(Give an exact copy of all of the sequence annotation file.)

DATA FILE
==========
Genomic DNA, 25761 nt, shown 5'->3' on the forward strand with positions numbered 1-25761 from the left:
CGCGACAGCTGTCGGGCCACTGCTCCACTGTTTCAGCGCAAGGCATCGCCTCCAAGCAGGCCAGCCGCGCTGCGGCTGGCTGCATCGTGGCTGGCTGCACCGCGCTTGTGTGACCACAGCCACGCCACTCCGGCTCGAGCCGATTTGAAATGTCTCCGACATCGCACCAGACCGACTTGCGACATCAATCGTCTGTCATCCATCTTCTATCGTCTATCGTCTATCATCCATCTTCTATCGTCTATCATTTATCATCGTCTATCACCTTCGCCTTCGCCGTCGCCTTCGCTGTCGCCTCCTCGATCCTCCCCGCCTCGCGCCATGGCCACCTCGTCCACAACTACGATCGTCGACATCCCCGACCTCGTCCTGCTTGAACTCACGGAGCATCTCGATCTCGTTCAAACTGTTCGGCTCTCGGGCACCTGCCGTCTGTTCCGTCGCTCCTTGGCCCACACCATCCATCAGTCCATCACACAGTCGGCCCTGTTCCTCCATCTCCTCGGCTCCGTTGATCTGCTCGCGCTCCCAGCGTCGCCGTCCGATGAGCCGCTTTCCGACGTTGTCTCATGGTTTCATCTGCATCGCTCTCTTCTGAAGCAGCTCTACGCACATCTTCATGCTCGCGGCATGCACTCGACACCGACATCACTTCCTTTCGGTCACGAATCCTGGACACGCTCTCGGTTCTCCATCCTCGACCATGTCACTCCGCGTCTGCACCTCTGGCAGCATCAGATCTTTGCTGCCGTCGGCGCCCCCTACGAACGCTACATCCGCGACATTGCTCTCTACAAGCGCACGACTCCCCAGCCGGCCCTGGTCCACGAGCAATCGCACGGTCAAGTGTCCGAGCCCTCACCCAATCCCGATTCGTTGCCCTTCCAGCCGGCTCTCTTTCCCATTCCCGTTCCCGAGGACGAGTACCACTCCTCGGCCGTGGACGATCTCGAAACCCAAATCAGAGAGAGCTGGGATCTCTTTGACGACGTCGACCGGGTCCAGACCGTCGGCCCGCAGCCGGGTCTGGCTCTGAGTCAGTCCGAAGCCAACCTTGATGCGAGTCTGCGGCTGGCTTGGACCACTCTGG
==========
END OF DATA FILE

Genomic DNA, 25761 nt, shown 5'->3' on the forward strand with positions numbered 1-25761 from the left:
CGCGACAGCTGTCGGGCCACTGCTCCACTGTTTCAGCGCAAGGCATCGCCTCCAAGCAGGCCAGCCGCGCTGCGGCTGGCTGCATCGTGGCTGGCTGCACCGCGCTTGTGTGACCACAGCCACGCCACTCCGGCTCGAGCCGATTTGAAATGTCTCCGACATCGCACCAGACCGACTTGCGACATCAATCGTCTGTCATCCATCTTCTATCGTCTATCGTCTATCATCCATCTTCTATCGTCTATCATTTATCATCGTCTATCACCTTCGCCTTCGCCGTCGCCTTCGCTGTCGCCTCCTCGATCCTCCCCGCCTCGCGCCATGGCCACCTCGTCCACAACTACGATCGTCGACATCCCCGACCTCGTCCTGCTTGAACTCACGGAGCATCTCGATCTCGTTCAAACTGTTCGGCTCTCGGGCACCTGCCGTCTGTTCCGTCGCTCCTTGGCCCACACCATCCATCAGTCCATCACACAGTCGGCCCTGTTCCTCCATCTCCTCGGCTCCGTTGATCTGCTCGCGCTCCCAGCGTCGCCGTCCGATGAGCCGCTTTCCGACGTTGTCTCATGGTTTCATCTGCATCGCTCTCTTCTGAAGCAGCTCTACGCACATCTTCATGCTCGCGGCATGCACTCGACACCGACATCACTTCCTTTCGGTCACGAATCCTGGACACGCTCTCGGTTCTCCATCCTCGACCATGTCACTCCGCGTCTGCACCTCTGGCAGCATCAGATCTTTGCTGCCGTCGGCGCCCCCTACGAACGCTACATCCGCGACATTGCTCTCTACAAGCGCACGACTCCCCAGCCGGCCCTGGTCCACGAGCAATCGCACGGTCAAGTGTCCGAGCCCTCACCCAATCCCGATTCGTTGCCCTTCCAGCCGGCTCTCTTTCCCATTCCCGTTCCCGAGGACGAGTACCACTCCTCGGCCGTGGACGATCTCGAAACCCAAATCAGAGAGAGCTGGGATCTCTTTGACGACGTCGACCGGGTCCAGACCGTCGGCCCGCAGCCGGGTCTGGCTCTGAGTCAGTCCGAAGCCAACCTTGATGCGAGTCTGCGGCTGGCTTGGACCACTCTGG